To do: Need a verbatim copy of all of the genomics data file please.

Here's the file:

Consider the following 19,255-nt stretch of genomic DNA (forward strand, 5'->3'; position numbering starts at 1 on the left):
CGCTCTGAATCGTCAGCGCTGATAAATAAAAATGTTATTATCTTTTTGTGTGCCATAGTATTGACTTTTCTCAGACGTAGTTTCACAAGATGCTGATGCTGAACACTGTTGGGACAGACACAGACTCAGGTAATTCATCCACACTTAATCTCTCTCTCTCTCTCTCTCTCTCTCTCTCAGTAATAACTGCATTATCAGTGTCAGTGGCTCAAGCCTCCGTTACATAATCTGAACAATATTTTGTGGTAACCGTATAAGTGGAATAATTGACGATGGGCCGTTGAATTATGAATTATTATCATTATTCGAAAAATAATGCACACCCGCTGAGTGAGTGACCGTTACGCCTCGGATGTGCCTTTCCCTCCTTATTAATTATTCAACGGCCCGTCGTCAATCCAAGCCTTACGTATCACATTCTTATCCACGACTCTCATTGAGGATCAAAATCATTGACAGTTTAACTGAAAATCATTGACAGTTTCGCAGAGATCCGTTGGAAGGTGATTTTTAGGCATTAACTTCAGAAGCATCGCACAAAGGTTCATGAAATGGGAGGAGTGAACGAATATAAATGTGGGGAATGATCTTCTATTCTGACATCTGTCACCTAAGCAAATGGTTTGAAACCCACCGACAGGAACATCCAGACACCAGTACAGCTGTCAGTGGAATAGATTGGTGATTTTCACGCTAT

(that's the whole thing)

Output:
Consider the following 19,255-nt stretch of genomic DNA (forward strand, 5'->3'; position numbering starts at 1 on the left):
CGCTCTGAATCGTCAGCGCTGATAAATAAAAATGTTATTATCTTTTTGTGTGCCATAGTATTGACTTTTCTCAGACGTAGTTTCACAAGATGCTGATGCTGAACACTGTTGGGACAGACACAGACTCAGGTAATTCATCCACACTTAATCTCTCTCTCTCTCTCTCTCTCTCTCTCTCAGTAATAACTGCATTATCAGTGTCAGTGGCTCAAGCCTCCGTTACATAATCTGAACAATATTTTGTGGTAACCGTATAAGTGGAATAATTGACGATGGGCCGTTGAATTATGAATTATTATCATTATTCGAAAAATAATGCACACCCGCTGAGTGAGTGACCGTTACGCCTCGGATGTGCCTTTCCCTCCTTATTAATTATTCAACGGCCCGTCGTCAATCCAAGCCTTACGTATCACATTCTTATCCACGACTCTCATTGAGGATCAAAATCATTGACAGTTTAACTGAAAATCATTGACAGTTTCGCAGAGATCCGTTGGAAGGTGATTTTTAGGCATTAACTTCAGAAGCATCGCACAAAGGTTCATGAAATGGGAGGAGTGAACGAATATAAATGTGGGGAATGATCTTCTATTCTGACATCTGTCACCTAAGCAAATGGTTTGAAACCCACCGACAGGAACATCCAGACACCAGTACAGCTGTCAGTGGAATAGATTGGTGATTTTCACGCTAT